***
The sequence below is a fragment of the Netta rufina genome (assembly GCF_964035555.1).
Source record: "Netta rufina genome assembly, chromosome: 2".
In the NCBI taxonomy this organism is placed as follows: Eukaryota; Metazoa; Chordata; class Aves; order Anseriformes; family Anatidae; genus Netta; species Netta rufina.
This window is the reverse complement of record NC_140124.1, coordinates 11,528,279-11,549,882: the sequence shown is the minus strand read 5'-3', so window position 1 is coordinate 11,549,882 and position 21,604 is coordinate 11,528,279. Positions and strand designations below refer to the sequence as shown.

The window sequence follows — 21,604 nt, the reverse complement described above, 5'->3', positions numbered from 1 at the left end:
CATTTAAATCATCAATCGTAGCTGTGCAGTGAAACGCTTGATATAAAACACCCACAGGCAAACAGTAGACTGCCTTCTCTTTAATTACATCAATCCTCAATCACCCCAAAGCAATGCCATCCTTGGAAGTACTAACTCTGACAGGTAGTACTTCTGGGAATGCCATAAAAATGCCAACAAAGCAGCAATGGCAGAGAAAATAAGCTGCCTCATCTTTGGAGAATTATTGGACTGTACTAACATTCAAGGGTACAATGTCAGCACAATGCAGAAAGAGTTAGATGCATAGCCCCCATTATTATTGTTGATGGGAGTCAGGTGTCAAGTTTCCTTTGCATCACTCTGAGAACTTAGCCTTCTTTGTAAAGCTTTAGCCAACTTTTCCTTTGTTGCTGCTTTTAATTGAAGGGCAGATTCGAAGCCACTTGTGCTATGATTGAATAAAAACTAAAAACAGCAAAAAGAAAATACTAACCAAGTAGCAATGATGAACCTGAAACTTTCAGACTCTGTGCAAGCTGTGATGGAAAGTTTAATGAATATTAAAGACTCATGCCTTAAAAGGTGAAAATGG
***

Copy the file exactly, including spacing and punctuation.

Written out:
The sequence below is a fragment of the Netta rufina genome (assembly GCF_964035555.1).
Source record: "Netta rufina genome assembly, chromosome: 2".
In the NCBI taxonomy this organism is placed as follows: Eukaryota; Metazoa; Chordata; class Aves; order Anseriformes; family Anatidae; genus Netta; species Netta rufina.
This window is the reverse complement of record NC_140124.1, coordinates 11,528,279-11,549,882: the sequence shown is the minus strand read 5'-3', so window position 1 is coordinate 11,549,882 and position 21,604 is coordinate 11,528,279. Positions and strand designations below refer to the sequence as shown.

The window sequence follows — 21,604 nt, the reverse complement described above, 5'->3', positions numbered from 1 at the left end:
CATTTAAATCATCAATCGTAGCTGTGCAGTGAAACGCTTGATATAAAACACCCACAGGCAAACAGTAGACTGCCTTCTCTTTAATTACATCAATCCTCAATCACCCCAAAGCAATGCCATCCTTGGAAGTACTAACTCTGACAGGTAGTACTTCTGGGAATGCCATAAAAATGCCAACAAAGCAGCAATGGCAGAGAAAATAAGCTGCCTCATCTTTGGAGAATTATTGGACTGTACTAACATTCAAGGGTACAATGTCAGCACAATGCAGAAAGAGTTAGATGCATAGCCCCCATTATTATTGTTGATGGGAGTCAGGTGTCAAGTTTCCTTTGCATCACTCTGAGAACTTAGCCTTCTTTGTAAAGCTTTAGCCAACTTTTCCTTTGTTGCTGCTTTTAATTGAAGGGCAGATTCGAAGCCACTTGTGCTATGATTGAATAAAAACTAAAAACAGCAAAAAGAAAATACTAACCAAGTAGCAATGATGAACCTGAAACTTTCAGACTCTGTGCAAGCTGTGATGGAAAGTTTAATGAATATTAAAGACTCATGCCTTAAAAGGTGAAAATGG